When advocating simple living and healthy sustainable lifestyles, it’s easy to come across as unrealistic and naive. I’m OK with that. We will never have a better world unless we are first willing to imagine one.
It’s also easy to come across as judgmental and self-righteous. I’m not OK with that. The world doesn’t need any more self-righteous judgmental know-it-alls.
A critique of the industrial food system is not necessarily an attack on those who participate in it. Objecting to a system that has created an obesity epidemic need not be perceived as shaming people who are obese. For those of us who feel called to challenge the industrial food system and the food choices our society makes, avoiding turning people off by the perception that they’re being attacked personally can be tricky. That’s partly because we live in a culture where folks take offense easily. But it’s also because the way we make our case comes across sometimes as personally insulting.
I struggle with this. I passionately believe that it is imperative that our culture change the way it eats. But I also know that folks get very defensive when you start talking about their food choices. Once, in a conversation with a pastor, I analogized it to the the ways people get tense and nervous when the subject of money comes up in a sermon. My pastor friend responded that while that is true, it’s even more true if the subject is food choices. The most controversial and divisive sermons he’s given, he said, was when he preached about eating well as a part of healthy living. So how can we criticize the food culture (and thereby hopefully improve it) without turning people off (or worse, being jerks)?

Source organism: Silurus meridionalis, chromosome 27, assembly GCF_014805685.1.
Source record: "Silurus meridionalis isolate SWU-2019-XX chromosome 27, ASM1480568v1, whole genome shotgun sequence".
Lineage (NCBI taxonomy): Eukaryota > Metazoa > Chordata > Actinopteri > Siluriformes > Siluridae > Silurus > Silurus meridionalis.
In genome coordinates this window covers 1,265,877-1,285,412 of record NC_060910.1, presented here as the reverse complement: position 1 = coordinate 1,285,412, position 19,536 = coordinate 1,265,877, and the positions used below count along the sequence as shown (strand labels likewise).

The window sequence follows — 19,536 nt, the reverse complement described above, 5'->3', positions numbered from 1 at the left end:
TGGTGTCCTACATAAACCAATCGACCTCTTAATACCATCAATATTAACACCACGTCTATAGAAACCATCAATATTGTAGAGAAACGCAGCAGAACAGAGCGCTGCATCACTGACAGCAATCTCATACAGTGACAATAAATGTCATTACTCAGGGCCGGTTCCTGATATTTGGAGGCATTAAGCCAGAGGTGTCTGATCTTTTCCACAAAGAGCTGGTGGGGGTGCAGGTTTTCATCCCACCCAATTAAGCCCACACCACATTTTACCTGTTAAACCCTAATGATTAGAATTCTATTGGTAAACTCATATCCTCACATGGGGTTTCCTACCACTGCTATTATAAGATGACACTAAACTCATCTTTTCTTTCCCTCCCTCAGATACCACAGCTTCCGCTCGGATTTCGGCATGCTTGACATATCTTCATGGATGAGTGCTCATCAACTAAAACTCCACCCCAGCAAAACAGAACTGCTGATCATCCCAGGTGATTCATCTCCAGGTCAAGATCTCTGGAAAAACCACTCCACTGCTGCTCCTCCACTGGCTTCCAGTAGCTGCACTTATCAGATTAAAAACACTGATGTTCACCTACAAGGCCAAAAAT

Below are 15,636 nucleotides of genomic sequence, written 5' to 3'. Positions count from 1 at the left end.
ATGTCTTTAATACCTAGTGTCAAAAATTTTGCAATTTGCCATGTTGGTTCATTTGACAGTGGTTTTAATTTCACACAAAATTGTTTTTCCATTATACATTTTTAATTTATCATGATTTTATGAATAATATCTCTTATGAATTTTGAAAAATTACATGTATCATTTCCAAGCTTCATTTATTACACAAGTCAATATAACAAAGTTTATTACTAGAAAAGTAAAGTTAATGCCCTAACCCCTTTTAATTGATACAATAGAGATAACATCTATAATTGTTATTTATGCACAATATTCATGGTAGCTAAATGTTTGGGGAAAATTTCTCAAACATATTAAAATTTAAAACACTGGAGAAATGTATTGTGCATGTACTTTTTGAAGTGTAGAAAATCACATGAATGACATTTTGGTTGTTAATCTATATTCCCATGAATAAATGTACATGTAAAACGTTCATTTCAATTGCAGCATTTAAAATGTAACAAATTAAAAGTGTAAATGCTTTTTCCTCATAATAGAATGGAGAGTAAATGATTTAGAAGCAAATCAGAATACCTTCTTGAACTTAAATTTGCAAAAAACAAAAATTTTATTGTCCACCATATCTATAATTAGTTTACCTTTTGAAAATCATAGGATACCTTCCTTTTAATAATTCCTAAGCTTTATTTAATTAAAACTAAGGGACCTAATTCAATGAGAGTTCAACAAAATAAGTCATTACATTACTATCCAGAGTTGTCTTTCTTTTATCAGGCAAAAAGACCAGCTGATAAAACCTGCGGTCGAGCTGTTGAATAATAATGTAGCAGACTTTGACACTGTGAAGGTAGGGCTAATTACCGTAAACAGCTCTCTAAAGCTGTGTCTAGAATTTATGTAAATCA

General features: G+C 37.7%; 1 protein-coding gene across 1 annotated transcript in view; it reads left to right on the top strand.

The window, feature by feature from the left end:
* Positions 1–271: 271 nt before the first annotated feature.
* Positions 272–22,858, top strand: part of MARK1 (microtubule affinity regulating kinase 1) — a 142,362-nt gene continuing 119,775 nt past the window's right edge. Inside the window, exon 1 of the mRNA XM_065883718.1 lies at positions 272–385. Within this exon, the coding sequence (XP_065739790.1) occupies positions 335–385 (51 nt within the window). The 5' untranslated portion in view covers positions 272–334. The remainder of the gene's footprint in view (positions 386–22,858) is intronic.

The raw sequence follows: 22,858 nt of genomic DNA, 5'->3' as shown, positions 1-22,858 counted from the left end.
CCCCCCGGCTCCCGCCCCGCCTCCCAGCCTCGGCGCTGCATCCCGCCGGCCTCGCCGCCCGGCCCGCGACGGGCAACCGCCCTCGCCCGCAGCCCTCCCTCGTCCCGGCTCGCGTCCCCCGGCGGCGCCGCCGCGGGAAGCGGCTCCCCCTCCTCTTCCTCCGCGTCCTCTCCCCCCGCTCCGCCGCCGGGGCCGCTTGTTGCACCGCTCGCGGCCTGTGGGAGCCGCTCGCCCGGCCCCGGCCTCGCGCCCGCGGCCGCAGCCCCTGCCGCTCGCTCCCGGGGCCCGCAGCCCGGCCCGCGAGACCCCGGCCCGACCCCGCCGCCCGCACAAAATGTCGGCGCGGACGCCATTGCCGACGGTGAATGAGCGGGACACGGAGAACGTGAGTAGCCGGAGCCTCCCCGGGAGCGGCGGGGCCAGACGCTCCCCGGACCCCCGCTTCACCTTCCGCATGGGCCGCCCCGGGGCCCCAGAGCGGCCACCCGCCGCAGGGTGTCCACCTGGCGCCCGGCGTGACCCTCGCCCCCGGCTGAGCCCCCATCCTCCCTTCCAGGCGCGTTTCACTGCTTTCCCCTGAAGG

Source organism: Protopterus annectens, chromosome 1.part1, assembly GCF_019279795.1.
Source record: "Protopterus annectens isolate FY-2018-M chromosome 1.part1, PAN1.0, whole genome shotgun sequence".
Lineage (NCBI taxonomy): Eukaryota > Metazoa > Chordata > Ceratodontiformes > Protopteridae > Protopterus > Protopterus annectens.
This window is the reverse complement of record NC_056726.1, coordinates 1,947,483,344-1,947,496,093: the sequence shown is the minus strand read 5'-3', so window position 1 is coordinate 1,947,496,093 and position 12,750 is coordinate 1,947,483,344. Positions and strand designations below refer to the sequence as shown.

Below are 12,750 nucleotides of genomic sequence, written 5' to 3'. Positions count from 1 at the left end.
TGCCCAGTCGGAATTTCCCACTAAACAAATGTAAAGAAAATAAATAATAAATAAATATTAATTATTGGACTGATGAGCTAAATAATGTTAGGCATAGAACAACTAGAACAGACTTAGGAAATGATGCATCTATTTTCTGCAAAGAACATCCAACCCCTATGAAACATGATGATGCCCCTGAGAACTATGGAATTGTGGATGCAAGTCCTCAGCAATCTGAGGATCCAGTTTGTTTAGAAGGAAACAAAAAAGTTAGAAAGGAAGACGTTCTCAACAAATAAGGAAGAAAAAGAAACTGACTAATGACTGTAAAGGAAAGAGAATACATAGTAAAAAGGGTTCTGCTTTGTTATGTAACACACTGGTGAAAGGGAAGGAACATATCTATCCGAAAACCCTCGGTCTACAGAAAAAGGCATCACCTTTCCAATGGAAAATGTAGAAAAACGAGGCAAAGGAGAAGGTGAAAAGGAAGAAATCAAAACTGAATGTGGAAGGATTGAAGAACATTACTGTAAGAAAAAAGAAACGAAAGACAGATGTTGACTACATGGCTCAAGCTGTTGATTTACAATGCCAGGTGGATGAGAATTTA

I don’t know.
But something I read on D.L. Mayfield’s blog (HERE) has helped me. In a post about downward mobility she wrote:
For the people who critique downward mobility, the practice:
This is probably not the series for you.
For the people who feel guilty, or shamed in regards to conversations about downward mobility:
I’m sorry. Nothing good ever comes from guilt. But everything beautiful comes from love.
I really appreciate the way she put it. I guess I’d have to say that for those who critique or object to the lifestyle I advocate, then you probably won’t enjoy this blog. And if anyone feels guilty or shamed by anything I post, then (borrowing her words), I’m sorry. Nothing good ever comes from guilt. But everything beautiful comes from love.
Everything beautiful comes from love.